Wearable Art Fashion Show
Wed. Feb. 14, 6-8 p.m.
53 Cannon Street Gallery
53 Cannon St.
Call to reserve a seat, 853-2004
Currie McCullough is trying to decide where to put the runway. Does it begin at the bottom of the steps to her Cannon Street art gallery's back piazza and extend across the manicured lawn? Or does it snake out of a toolshed at the opposite end of the lawn and bifurcate the yard, allowing the models to use the cleared-out shed as an ersatz changing room?
McCullough stands amid a clutch of Charleston fashion and accessory designers in the evening chill as they weigh the benefits of each option and twilight descends on the West Side neighborhood that's home to 53 Cannon St. Gallery. Meanwhile, an open door at one end of the piazza reveals a crowd of young women joking and jostling amid a flurry of fabric, trying on the new designs -- some still unfinished -- that they'll be wearing for the evening's dress rehearsal.
Eventually, after some consultation with the assembled fashionistas, McCullough decides on an arrangement that allows the models to enter onto the piazza from the home's kitchen, make their way down the steps and onto the eight-foot runway, then back up and through another door at the piazza's opposite end.
One model, wearing a LulaKate hat, a dress from Adrienne Antonson's Spinster line, and what look to be seven-inch-heeled kicks from Farushga Shoes pauses at the top of the six crooked wooden steps, the obvious question in her eyes.
"That's what the designers want," McCullough says to her, encouraging. "They like the drama of you coming out of the house and walking down the steps."
Drama indeed. Another model, an extra-tall hourglass in a super-low-cut shimmering silver design from LaBanna Bly (a new line from Sarah Fraser, the progeny of local artists West and Mary Edna Fraser) finds herself slipping out of the dress in all the wrong places during her turn on the runway.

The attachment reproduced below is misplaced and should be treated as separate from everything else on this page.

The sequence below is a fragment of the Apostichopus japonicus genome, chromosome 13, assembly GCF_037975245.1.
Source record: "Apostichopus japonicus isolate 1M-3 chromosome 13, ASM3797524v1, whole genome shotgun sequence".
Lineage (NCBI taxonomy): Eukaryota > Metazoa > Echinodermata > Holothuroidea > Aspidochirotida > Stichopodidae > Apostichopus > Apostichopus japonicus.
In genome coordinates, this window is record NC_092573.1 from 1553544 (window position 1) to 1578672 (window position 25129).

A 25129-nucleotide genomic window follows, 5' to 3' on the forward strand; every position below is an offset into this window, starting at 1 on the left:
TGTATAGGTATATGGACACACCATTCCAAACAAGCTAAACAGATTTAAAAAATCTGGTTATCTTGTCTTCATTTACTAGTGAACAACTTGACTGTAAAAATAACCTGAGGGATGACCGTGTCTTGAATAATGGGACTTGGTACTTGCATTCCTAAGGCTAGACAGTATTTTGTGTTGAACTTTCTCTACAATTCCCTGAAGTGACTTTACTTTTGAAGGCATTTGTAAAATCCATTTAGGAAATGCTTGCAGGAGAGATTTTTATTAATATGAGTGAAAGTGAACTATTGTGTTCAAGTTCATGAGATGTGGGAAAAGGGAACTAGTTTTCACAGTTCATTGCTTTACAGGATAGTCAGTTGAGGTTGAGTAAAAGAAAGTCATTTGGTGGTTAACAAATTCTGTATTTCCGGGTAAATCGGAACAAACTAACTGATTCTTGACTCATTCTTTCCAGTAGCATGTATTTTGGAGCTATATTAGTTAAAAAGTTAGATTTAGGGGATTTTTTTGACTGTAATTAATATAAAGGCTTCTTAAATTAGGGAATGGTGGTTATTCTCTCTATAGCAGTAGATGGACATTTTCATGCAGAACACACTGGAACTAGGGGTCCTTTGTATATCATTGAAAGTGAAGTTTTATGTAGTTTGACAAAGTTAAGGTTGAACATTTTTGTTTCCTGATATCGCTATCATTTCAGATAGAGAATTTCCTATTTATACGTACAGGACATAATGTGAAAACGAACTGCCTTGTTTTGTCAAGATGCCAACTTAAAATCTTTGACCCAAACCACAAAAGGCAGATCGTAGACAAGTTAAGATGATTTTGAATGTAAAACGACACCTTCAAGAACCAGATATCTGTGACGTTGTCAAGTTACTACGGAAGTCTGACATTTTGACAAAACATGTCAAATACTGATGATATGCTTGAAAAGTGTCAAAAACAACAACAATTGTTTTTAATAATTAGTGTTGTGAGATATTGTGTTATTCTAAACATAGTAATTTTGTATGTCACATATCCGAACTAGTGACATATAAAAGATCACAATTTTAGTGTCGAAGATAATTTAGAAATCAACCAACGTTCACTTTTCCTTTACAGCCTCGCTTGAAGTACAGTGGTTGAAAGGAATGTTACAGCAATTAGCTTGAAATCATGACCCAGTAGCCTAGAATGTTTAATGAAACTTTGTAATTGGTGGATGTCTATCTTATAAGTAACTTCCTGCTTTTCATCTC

"Be careful!" a designer blurts from the side. "Oh, wow, you're gonna show some real ... you can tape it if you want."
"Yeah," the model giggles, delicately tucking back in. "I think I might tape it."
Last week was fashion week in New York. On Wed. Feb. 14 -- Valentine's Day, for those who've been living in sensory deprivation talks since New Year's Eve -- McCullough's hosting the Wearable Art Fashion Show at her downtown gallery, featuring fashions and accessories from local designers and artists. The show will highlight clothing from LaBanna Bly, Spinster Design, and LulaKate; hats and woven accessories from Magar Hatworks, Leigh Alexander, and Meyriel Edge; shoes from Farushga; and jewelry from Jesse Hendrix, BEC Metalwork, and Dead Red Robin. Among the models, watchers will also be able to spot body art from Laura Davis' Avondale-based Museum of Living Arts.
"Including that makes it more of a fun performance event, I feel," McCullough observes. "I always try to push things here a little further than what people's expectations might be. Piercing and tattooing certainly fall into the category of wearable art, and bringing that into a fashion show setting makes the whole thing a little more well rounded, I think."
Soon-to-be-married DJ Eleazar "Sleepyhead" Cruz will be supplying the ung-cha ung-cha accompaniment for the early evening event (6-8 p.m.), and attendees will be able to get their anti-Valentines nosh on with champagne and cupcakes. At halftime, former New York modern dancer Beth Coiner will perform an originally choreographed short work -- presumably not to include the steps, but there's no telling. After all, McCullough likes to push things.